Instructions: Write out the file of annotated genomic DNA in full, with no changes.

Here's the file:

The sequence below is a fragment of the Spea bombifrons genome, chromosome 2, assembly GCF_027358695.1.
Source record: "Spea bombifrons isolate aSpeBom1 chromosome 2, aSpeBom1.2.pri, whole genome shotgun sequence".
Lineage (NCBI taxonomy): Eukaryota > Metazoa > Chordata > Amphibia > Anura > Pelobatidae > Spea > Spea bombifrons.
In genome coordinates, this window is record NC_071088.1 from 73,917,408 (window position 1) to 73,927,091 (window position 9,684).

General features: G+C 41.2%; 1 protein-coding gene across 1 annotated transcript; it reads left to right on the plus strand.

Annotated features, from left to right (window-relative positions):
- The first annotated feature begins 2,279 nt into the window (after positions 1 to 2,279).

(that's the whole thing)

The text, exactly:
The sequence below is a fragment of the Spea bombifrons genome, chromosome 2, assembly GCF_027358695.1.
Source record: "Spea bombifrons isolate aSpeBom1 chromosome 2, aSpeBom1.2.pri, whole genome shotgun sequence".
Lineage (NCBI taxonomy): Eukaryota > Metazoa > Chordata > Amphibia > Anura > Pelobatidae > Spea > Spea bombifrons.
In genome coordinates, this window is record NC_071088.1 from 73,917,408 (window position 1) to 73,927,091 (window position 9,684).

General features: G+C 41.2%; 1 protein-coding gene across 1 annotated transcript; it reads left to right on the plus strand.

Annotated features, from left to right (window-relative positions):
- The first annotated feature begins 2,279 nt into the window (after positions 1 to 2,279).